Obviously the face is the star of the show. It’s pure Kirby, infused with the weird and terrible power of the King’s line work. With his brow furrowed in concentration, eyes crinkled with scorn, and his mouth twisted into a grim rictus, MODOK radiates pain and hatred. The sinister sculpt creates a sense of anxiety, almost claustrophobia; you can feel him projecting his will into your mind, swallowing your humanity and subjugating your puny human will. Well, that’s what I get from it, anyway. Your mileage may vary.
MODOK has some terrific paintwork on his face. ToyBiz really swung for the fences here and the effort was worth it. Paint wash is used to great effect: the myriad wrinkles, creases, and folds really stand out as a result of it and help sell the illusion of this being flesh, monstrously corrupt as as it may be. The pupil-less eyes are a nice eggshell color and were hit with some clear gloss for that “wet” look. It’s creepy and impressively different than the white chosen for the teeth. Also, he wears the same shade of lipstick as my grandma!
The rest of the paintwork isn’t quite as impressive. Areas like his hair could have used a little more attention — it may seem like a minor quibble, but this guy has a lot of head, and the dull brown lacks the realism of the skin tone. The gold of his body is done in several complementary tones and looks as good as could be expected. The molded purple plastic of his limbs, however, cheapen the overall tone. The metallic paint used on his gloves is nice, and the figure could have used a little more of it.
Aw, hey, don’t cry, buddy! You’re still a kick-ass figure. As far as articulation goes, MODOK has a decent amount, and certainly more than you’d expect a floating head to need. He has 31 points, to be exact. Just let that sink in for a second — this guy has 31 points of articulation. If MODOK were released to today, odds are he wouldn’t have half that. It goes to show how dedicated ToyBiz was to making sure that every figure they manufactured was the best it could possibly be — a far cry from the modern model of reduced articulation, limited paint applications, and mandatory parts reuse. Where have all the good times gone?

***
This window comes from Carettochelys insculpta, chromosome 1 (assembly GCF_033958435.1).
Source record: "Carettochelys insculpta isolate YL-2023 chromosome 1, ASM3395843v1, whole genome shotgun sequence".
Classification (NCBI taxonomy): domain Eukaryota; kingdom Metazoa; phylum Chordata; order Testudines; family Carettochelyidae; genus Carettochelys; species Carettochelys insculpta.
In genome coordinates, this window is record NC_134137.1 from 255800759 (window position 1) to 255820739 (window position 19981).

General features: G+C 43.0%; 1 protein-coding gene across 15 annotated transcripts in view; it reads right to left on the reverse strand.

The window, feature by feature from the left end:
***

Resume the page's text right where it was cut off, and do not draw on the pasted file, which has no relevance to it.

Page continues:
The news that MODOK was to be the final ToyBiz Marvel Legends BAF was just as unexpected as the news he was coming in the first place. It makes his inclusion all the more bittersweet, a sign of where we might have gone had things happened differently. Still, when all is said and done, MODOK is a remarkable achievement. His figure beat the odds, surpassing all expectations to stand as one of the highlights of the ToyBiz era. As you can see, he looks terrific alongside the modern Hasbro Legends, and even more formidable when pitted against Marvel Universe figures. He’s still relatively cheap, so if you’re somehow without him, you owe it to yourself to track one down, if only to keep your Arnim Zola figure company.
Pics by VeeBee!